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Flashcards in Ch7: Foreign Direct Investment Deck (18)
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occurs when a firm invests directly in facilities to produce or market a product in a foreign country.


stock of FDI

the total accumulated value of foreign-owned assets at a given time.


flow of FDI

- the amount of FDI undertaken over a given time period.


growth of FDI (4)

- protectionist pressures
- political and economic changes
- new bilateral investment
- globalization of the world economy


greenfield investments

establishing a new operation in a foreign country


M&A more popular (3)

- Mergers and acquisitions are quicker to execute than greenfield investments.
- It is easier and perhaps less risky for a firm to acquire desired assets than build them from the ground up.
- Firms believe that they can increase the efficiency of an acquired firm by transferring capital, technology, or management skills


internalization theory

licensing less attractive
- giving away tech know-how
- no control
- loss competitive advantage


knickerbocker's theory

FDI flows are a reflection of strategic rivalry between firms in the global marketplace


Multipoint competition

- when two or more enterprises encounter each other in different regional markets, national markets, or industries.
- Match moves in order to hold each other in check.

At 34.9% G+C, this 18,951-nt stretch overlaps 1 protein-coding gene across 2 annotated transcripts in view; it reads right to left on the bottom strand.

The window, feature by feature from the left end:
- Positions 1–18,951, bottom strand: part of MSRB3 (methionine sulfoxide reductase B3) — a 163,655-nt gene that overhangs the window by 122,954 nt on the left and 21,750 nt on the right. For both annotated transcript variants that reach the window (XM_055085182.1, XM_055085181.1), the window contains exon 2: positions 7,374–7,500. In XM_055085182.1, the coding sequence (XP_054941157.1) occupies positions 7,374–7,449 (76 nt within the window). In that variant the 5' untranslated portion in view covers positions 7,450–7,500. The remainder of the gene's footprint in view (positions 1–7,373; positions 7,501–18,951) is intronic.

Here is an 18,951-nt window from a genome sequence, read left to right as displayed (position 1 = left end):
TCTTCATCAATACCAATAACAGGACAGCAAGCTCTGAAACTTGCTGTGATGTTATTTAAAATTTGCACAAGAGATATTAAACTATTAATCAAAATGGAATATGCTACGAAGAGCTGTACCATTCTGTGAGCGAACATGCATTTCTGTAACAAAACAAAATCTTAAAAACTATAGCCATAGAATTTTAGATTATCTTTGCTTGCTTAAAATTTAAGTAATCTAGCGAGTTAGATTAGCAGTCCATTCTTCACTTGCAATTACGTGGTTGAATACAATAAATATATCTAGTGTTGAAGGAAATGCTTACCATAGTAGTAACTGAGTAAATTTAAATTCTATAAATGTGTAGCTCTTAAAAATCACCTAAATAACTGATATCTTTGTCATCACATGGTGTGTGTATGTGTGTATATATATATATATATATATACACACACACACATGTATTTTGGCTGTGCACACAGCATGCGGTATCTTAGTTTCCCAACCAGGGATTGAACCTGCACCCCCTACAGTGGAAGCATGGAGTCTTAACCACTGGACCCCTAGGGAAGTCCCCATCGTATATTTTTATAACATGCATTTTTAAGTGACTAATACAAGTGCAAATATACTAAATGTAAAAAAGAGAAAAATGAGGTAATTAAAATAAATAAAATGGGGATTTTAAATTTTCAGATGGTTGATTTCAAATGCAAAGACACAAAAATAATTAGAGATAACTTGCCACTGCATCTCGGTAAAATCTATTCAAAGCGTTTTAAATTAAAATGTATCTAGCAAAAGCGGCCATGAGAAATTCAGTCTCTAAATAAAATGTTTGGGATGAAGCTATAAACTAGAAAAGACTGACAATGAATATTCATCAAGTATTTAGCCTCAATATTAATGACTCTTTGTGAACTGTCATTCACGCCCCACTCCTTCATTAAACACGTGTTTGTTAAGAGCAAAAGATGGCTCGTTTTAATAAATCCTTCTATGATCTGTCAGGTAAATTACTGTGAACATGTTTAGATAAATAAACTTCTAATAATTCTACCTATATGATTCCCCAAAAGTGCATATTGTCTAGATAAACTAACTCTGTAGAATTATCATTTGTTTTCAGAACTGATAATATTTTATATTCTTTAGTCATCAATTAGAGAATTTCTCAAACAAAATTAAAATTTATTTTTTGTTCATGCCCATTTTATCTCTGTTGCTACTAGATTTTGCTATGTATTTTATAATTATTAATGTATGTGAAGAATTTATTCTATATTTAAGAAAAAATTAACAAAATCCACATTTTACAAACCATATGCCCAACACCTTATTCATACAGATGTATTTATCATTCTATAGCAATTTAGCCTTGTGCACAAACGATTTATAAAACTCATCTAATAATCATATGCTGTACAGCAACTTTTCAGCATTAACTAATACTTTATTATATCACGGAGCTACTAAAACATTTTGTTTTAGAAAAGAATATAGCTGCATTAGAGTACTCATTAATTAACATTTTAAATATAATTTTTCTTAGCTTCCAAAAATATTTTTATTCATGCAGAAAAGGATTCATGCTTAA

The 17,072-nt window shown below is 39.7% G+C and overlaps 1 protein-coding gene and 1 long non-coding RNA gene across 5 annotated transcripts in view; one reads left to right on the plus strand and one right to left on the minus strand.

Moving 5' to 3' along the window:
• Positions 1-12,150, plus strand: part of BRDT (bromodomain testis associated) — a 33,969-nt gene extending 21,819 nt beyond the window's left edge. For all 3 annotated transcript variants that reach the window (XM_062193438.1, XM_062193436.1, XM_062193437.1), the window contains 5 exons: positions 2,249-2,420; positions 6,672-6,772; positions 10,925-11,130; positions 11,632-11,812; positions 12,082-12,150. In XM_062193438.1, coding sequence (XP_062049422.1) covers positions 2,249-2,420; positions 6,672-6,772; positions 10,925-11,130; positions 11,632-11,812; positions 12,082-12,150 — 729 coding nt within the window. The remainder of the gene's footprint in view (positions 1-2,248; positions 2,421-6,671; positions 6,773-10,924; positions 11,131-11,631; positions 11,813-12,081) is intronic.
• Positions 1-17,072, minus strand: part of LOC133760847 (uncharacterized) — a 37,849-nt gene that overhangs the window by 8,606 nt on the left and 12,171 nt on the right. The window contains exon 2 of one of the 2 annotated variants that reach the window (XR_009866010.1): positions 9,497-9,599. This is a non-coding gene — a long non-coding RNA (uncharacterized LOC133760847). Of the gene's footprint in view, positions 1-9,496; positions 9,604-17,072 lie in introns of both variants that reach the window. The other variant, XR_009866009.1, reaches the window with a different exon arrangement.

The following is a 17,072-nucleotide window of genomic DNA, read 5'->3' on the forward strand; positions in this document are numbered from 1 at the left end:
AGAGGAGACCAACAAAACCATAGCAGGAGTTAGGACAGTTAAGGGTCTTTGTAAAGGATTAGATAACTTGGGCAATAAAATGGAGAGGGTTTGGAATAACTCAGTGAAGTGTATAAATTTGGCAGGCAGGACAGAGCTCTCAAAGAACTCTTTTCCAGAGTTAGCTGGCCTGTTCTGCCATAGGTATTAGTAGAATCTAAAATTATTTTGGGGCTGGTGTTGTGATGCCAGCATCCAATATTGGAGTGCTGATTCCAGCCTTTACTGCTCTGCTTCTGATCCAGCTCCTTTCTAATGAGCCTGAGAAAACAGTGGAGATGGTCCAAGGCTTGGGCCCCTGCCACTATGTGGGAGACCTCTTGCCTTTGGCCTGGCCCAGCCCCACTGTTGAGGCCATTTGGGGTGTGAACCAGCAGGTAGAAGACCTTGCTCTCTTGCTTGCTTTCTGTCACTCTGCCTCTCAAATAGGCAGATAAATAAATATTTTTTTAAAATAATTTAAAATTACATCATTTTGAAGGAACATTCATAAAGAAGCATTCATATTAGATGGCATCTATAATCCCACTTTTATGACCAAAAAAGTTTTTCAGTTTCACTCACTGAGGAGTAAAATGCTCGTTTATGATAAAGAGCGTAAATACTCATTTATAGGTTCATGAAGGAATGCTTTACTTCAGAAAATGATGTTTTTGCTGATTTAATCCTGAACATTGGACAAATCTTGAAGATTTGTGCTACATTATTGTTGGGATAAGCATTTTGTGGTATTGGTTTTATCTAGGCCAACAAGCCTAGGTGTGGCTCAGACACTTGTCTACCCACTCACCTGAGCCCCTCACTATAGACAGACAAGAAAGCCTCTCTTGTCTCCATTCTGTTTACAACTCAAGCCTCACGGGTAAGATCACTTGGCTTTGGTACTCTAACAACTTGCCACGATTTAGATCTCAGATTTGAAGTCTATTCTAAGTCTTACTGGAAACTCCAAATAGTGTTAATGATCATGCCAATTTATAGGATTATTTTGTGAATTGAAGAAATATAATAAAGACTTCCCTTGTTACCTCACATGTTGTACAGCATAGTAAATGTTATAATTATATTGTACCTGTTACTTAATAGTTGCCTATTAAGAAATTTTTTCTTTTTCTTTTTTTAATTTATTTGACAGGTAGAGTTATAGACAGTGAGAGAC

Vernon’s product life cycle theory

Firms undertake FDI at particular stages in the life cycle of a product.
- Production shifts to other advanced countries, then to other developing countries.


Eclectic Paradigm

location-specific advantages are also of considerable importance in explaining both the rationale for and the direction of foreign direct investment


host-country benefits (4)

1. resource transfer effects
2. employment effects
3. balance of payments effects
4. effects on competition and economic growth


host-country costs (3)

1. competition
2. debit on the current account
3. perceived loss of national sovereignty and autonomy


home-country benefits (3)

1. balance of payment effects (inward flow of foreign earnings)
2. employment effects
3. reverse resource-transfer effects


home country costs (4)

1. initial capital required to finance FDI
2. - the current account of the balance of payments suffered if the purpose of the foreign investment is to serve the home market from a low-cost production location
3. - current account suffers if the FDI is a substitute for direct exports
4. - Employment effects


offshore production costs related home country costs not valid

- FDI may stimulate economic growth and employment in the home country by freeing resources to specialize in activities where the home country has a comparative advantage


home country policies (+,-)

1. government backed insurance programs (+)
2. limit capital outflows, or prohibit FDI (-)


host country policies

1. offer incentives to foreign firms (+)
2. use ownership restraints and performance requirements (-)